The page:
Sea Technology

MAR 2018

The industry's recognized authority for design, engineering and application of equipment and services in the global ocean community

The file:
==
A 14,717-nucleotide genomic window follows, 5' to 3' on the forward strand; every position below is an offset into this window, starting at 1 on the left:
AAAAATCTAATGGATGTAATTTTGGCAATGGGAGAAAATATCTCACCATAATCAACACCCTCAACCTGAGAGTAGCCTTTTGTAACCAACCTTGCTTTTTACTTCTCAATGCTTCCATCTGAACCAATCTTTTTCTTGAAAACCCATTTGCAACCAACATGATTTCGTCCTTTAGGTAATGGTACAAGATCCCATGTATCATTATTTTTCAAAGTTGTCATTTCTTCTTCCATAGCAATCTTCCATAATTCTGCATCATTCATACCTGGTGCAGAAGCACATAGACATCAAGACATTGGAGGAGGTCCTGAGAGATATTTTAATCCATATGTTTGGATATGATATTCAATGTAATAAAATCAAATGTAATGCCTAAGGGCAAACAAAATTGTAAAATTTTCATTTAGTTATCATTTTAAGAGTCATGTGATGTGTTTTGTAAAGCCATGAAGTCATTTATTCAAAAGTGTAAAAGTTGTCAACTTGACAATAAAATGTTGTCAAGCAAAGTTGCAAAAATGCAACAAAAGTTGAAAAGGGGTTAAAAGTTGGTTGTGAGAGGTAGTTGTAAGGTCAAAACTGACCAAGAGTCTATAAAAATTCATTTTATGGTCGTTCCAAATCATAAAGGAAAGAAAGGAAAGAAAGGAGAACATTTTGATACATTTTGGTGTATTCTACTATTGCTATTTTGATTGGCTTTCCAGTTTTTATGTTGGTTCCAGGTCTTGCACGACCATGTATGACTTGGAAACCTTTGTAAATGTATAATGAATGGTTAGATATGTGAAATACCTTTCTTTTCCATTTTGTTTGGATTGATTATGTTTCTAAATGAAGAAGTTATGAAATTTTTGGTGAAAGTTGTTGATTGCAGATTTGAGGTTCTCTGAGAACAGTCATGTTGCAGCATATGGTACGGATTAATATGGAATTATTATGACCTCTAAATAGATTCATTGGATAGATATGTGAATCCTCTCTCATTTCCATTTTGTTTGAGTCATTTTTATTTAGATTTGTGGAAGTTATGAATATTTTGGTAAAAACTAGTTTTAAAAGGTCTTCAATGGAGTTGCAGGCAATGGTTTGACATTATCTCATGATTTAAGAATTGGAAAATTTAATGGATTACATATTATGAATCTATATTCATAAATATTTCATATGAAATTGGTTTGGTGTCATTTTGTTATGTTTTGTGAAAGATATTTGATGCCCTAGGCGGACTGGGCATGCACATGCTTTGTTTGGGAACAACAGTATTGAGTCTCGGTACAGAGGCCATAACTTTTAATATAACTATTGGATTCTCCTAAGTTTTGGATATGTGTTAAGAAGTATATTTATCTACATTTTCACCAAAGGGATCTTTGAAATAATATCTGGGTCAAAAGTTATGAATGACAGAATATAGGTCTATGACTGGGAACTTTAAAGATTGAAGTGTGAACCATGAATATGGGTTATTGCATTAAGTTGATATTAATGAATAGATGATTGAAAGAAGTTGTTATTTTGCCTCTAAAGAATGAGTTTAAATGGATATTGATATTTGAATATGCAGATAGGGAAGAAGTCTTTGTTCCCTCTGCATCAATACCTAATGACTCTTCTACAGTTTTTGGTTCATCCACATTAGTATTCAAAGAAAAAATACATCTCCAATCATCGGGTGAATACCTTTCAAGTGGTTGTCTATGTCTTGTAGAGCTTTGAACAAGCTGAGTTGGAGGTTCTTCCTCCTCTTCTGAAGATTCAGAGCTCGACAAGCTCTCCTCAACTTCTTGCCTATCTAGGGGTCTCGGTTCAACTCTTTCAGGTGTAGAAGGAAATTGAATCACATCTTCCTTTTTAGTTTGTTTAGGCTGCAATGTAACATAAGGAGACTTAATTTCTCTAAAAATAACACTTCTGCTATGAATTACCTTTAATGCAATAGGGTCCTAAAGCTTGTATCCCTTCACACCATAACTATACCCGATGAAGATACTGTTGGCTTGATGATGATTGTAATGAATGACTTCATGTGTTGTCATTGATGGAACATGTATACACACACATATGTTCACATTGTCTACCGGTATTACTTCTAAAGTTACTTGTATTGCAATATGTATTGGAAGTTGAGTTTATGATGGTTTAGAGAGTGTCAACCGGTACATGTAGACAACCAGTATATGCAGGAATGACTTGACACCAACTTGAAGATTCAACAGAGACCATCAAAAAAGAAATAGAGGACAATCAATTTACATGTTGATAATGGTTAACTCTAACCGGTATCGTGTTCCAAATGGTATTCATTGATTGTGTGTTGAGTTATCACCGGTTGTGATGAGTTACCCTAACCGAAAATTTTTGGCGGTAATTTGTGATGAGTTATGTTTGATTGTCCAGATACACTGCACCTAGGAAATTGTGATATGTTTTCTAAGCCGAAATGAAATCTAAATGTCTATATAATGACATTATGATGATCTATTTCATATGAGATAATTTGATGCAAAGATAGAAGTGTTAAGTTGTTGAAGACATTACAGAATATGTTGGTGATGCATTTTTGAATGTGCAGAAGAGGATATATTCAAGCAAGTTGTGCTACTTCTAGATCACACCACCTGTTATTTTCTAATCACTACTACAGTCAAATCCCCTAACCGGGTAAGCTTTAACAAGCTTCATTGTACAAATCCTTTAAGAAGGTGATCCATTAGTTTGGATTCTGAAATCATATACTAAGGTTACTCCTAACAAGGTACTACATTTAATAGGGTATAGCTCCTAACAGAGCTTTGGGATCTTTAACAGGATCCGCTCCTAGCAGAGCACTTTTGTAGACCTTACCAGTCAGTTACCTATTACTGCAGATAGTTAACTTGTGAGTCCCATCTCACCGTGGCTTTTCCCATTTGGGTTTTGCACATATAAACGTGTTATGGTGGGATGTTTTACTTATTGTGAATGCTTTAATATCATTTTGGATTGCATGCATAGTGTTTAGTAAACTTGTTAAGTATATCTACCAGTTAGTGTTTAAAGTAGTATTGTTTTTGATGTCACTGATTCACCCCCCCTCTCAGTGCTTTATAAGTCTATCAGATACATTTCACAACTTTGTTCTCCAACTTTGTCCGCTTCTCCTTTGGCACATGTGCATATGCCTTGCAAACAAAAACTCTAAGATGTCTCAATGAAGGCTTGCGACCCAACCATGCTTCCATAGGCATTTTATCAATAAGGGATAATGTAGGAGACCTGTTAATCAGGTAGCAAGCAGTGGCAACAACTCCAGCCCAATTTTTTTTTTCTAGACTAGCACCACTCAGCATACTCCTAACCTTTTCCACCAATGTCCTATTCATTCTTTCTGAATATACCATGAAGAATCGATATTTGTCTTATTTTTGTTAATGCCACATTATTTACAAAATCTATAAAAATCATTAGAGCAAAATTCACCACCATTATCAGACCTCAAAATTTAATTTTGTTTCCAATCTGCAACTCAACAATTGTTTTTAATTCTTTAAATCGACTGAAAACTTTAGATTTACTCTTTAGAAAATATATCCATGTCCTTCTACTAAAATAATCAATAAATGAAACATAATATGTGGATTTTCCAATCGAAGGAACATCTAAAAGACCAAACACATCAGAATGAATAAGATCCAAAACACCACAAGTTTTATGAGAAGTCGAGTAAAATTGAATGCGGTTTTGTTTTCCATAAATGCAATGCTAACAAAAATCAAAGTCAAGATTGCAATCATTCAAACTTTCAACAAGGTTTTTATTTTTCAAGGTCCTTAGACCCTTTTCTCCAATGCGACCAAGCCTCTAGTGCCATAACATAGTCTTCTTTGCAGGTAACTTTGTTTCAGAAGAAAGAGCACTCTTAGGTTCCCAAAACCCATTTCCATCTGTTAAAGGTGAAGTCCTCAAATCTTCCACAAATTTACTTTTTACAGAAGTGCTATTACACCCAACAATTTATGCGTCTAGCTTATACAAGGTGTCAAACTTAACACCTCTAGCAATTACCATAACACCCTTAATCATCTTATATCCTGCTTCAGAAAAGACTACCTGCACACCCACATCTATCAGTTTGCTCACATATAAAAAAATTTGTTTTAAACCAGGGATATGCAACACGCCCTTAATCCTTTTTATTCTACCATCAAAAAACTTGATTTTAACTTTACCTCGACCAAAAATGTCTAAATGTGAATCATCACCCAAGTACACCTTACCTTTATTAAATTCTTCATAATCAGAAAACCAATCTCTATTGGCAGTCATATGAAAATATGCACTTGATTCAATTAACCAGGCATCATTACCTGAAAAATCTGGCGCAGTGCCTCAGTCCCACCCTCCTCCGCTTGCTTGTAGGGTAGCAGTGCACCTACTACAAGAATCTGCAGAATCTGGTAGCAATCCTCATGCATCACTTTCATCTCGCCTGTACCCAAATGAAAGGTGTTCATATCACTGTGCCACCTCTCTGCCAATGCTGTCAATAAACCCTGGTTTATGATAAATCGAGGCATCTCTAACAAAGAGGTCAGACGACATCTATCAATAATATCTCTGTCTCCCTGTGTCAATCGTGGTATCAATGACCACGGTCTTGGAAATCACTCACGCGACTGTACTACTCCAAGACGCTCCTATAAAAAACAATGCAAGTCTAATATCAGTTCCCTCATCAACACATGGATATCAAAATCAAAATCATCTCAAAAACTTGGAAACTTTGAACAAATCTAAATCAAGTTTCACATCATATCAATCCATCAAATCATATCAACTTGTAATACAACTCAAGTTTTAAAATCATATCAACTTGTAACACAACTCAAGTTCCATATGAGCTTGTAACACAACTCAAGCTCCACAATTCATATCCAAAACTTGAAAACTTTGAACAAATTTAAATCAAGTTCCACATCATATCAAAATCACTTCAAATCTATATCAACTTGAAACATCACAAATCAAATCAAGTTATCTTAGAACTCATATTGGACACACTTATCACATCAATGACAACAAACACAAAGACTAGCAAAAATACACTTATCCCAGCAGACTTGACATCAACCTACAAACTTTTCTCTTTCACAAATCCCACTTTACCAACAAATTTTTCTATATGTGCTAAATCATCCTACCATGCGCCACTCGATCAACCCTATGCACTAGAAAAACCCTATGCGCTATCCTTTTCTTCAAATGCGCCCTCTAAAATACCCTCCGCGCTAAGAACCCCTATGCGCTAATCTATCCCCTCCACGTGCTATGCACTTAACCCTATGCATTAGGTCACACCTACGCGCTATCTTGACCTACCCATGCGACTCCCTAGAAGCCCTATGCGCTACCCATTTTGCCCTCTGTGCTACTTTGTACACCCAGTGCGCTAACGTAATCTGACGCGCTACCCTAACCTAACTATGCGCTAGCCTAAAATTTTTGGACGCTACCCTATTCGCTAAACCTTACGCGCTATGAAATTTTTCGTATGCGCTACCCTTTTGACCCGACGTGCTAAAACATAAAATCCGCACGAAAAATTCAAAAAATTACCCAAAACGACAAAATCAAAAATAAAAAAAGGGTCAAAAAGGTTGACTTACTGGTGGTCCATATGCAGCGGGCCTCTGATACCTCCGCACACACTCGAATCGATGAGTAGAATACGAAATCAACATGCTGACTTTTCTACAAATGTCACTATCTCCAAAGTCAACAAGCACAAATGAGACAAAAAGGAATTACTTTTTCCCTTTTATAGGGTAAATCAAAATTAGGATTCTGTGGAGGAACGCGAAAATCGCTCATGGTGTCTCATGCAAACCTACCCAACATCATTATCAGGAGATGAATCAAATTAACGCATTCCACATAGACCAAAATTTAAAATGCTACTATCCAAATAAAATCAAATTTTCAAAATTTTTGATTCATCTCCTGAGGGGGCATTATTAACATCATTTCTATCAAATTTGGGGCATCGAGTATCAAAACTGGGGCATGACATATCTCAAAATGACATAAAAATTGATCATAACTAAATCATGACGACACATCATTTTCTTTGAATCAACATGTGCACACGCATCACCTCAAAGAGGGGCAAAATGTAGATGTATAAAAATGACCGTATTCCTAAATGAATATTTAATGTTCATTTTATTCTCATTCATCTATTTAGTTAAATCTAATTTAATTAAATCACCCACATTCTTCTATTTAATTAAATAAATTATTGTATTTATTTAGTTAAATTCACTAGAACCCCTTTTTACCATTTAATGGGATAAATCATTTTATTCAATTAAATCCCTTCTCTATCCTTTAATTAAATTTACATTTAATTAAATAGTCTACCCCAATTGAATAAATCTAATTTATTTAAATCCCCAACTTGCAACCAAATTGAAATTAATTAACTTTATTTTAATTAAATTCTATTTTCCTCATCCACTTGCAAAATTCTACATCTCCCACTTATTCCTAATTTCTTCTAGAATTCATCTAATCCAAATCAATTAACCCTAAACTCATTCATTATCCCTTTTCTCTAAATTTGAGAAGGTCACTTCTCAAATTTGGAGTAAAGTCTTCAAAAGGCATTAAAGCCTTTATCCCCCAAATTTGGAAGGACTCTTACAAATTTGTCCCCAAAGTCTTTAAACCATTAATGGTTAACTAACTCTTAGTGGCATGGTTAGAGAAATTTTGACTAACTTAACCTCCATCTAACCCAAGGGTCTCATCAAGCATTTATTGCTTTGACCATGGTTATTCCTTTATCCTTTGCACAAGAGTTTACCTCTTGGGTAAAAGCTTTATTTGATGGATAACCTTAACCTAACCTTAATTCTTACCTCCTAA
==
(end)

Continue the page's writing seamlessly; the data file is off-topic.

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www.sea-technology.com March 2018 | ST 13 W ith the continuing development of underwater drones (AUVs) comes the questions of how to facil- itate their launch, recharging and data retrieval. In 2016, two industry players, Naval Group, a European naval defense company, and RTsys, a specialist in underwater acoustics, pooled their skills to offer a new and innova- tive way to launch and recover drones using an under- water docking station. This system allows us to imagine new uses for AUVs, with the possibility of leaving them permanently submerged for continuous monitoring and the possibility of more rapid deployment. From the beginning, the project had multiple chal- lenges: how to guide the target to its base, recharge it underwater, prevent biofouling while submerged for months at a time, retrieve data, and program missions. These challenges were met in just 10 months in 2016, resulting in a seabed station and docking kit that can be adapted to almost all drones currently on the market. A Homing Device For the drone to find its station at the end of its mis- sion and enter it with precision, it was necessary to de- velop a homing device. This device is based on a posi- tioning system exclusively using underwater acoustics, thus overcoming turbidity issues. Asked to design this technological component, RTsys created a system that uses real-time acoustic data processing, which enables the drone to quickly adjust its position during the various approach phases. In effect, the station transmits acous- tics pings, then, using triangulation algorithms, the drone can locate the docking station. It modifies its trajectory to enter the station with a precision on the order of a few centimeters. At the heart of this docking station is the implemen- tation of two algorithms based on underwater acoustics, one for bidirectional positioning and the other for long- range, low-speed communication. In this way, the AUV can position itself relative to the station and also trans- mit positioning information over a distance greater than 5 km, requiring power amounting to only a few tens of watts. This enables a multifunctional, smaller system that facilitates integration into various drone models, particu- larly the most compact. Contrary to the majority of existing underwater posi- tioning systems, which have a latency time, the homing kit gives the drone a reaction time on the order of 10 milliseconds. The drone, in the station approach phase, can adapt its altitude and course in real time, for exam- ple, to compensate for the current. On return, the drone also transmits an acoustic signal that informs the user connected to the station of the drone's approach. This positioning system allows the station and the drone to know their relative positions in real time. To complete the system, Naval Group has developed, with the Prolexia company, a 3D modeling system so that the user can display the drone's movements in real time. Decision makers will be able, if necessary, to abort the mission by sending a mission cancellation acoustic command. Underwater Wi-Fi Another challenge to be met was to transmit data between the drone and the docking station without a connecting cable. Underwater, electromagnetic waves are highly attenuated. To overcome this problem, Naval Group and RTsys developed a system similar to Wi-Fi. Based on electromagnetic waves and lossless integration techniques, this communication between the station and the drone allows the station to retrieve the data from the mission. Next, the exchanges between the docking station and the user, on land, are made in a more clas- sic manner: by wire. This underwater Wi-Fi also allows transmission to the drones of the information required for programming the next mission. Contactless Recharging In order to recharge the drones without contact, Naval Group has developed a technology based on a thin elec- Drone Docking Underwater Acoustics-Based System Extends Drone Performance By Marc Richard • Raphaël Bourdon • Alice Vettoretti

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